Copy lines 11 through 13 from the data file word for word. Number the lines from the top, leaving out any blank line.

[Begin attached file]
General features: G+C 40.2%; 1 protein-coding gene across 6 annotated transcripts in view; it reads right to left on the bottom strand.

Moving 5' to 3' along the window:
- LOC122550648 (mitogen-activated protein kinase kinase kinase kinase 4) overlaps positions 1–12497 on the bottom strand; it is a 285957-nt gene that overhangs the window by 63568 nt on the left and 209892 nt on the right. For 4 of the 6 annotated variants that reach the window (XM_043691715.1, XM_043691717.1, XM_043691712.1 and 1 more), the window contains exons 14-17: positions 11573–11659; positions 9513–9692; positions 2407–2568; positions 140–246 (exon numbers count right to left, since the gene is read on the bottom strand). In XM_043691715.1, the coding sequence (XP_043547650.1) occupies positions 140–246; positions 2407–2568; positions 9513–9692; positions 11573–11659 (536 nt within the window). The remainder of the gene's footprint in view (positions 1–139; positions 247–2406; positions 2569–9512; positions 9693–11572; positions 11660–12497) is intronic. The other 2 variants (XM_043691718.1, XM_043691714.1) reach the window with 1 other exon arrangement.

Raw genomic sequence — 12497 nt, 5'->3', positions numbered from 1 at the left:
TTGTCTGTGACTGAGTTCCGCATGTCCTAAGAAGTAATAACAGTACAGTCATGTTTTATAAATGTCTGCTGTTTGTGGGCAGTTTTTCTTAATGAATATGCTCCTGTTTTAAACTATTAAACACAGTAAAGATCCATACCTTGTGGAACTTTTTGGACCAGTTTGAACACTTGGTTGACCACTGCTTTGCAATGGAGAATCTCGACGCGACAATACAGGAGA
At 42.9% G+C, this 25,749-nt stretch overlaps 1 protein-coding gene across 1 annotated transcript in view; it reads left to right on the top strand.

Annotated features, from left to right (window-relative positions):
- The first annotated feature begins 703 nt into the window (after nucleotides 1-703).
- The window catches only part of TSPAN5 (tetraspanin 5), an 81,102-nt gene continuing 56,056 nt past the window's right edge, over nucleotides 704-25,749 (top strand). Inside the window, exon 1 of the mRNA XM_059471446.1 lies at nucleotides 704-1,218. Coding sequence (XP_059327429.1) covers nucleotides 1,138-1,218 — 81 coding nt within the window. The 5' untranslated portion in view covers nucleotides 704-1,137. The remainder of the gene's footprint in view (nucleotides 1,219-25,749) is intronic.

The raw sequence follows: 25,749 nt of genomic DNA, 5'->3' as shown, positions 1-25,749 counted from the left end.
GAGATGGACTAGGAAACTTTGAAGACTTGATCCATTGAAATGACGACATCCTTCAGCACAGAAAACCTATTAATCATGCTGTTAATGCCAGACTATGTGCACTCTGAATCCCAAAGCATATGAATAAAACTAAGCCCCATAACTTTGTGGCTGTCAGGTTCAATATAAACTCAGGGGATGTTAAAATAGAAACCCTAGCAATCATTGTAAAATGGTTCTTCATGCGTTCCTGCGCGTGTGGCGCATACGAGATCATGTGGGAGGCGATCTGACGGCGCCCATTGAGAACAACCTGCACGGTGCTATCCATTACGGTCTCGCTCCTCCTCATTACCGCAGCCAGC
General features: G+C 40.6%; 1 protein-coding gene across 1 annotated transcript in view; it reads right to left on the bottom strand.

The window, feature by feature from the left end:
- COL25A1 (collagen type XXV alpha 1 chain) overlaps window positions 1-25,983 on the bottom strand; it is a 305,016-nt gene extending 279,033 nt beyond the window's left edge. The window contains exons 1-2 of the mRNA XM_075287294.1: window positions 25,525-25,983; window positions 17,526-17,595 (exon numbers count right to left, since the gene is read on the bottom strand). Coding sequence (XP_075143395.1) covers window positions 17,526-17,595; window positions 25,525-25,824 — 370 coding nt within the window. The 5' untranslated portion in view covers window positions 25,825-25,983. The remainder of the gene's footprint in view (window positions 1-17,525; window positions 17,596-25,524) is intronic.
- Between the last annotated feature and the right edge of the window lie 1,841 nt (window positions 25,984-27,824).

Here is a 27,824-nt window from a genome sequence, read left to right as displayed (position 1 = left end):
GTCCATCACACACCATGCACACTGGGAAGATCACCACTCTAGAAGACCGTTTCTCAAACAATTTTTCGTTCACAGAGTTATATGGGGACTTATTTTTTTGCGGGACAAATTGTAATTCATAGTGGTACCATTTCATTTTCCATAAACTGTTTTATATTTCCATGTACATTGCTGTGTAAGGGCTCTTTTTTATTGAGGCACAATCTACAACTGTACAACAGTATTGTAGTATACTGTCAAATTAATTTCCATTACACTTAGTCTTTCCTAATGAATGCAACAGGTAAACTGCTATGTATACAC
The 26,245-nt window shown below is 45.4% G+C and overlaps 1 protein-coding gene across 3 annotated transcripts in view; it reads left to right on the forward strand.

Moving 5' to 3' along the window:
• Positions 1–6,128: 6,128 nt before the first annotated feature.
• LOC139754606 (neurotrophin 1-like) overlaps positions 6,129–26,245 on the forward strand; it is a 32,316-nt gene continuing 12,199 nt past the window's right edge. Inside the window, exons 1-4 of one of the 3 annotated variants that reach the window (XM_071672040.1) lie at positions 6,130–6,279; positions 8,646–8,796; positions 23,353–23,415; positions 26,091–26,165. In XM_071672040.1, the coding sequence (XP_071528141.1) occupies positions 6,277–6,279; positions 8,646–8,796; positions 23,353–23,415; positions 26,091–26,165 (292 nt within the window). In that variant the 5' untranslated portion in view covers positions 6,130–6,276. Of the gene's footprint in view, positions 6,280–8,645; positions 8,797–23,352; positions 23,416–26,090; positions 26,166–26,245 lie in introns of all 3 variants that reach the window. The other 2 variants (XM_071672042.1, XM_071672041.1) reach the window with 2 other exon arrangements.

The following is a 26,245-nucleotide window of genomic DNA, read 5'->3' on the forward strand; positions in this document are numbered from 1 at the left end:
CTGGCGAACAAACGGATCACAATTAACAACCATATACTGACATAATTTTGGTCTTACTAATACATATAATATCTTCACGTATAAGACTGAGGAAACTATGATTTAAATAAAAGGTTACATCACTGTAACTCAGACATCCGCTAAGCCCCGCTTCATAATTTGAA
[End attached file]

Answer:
GAGATGGACTAGGAAACTTTGAAGACTTGATCCATTGAAATGACGACATCCTTCAGCACAGAAAACCTATTAATCATGCTGTTAATGCCAGACTATGTGCACTCTGAATCCCAAAGCATATGAATAAAACTAAGCCCCATAACTTTGTGGCTGTCAGGTTCAATATAAACTCAGGGGATGTTAAAATAGAAACCCTAGCAATCATTGTAAAATGGTTCTTCATGCGTTCCTGCGCGTGTGGCGCATACGAGATCATGTGGGAGGCGATCTGACGGCGCCCATTGAGAACAACCTGCACGGTGCTATCCATTACGGTCTCGCTCCTCCTCATTACCGCAGCCAGC
General features: G+C 40.6%; 1 protein-coding gene across 1 annotated transcript in view; it reads right to left on the bottom strand.

The window, feature by feature from the left end: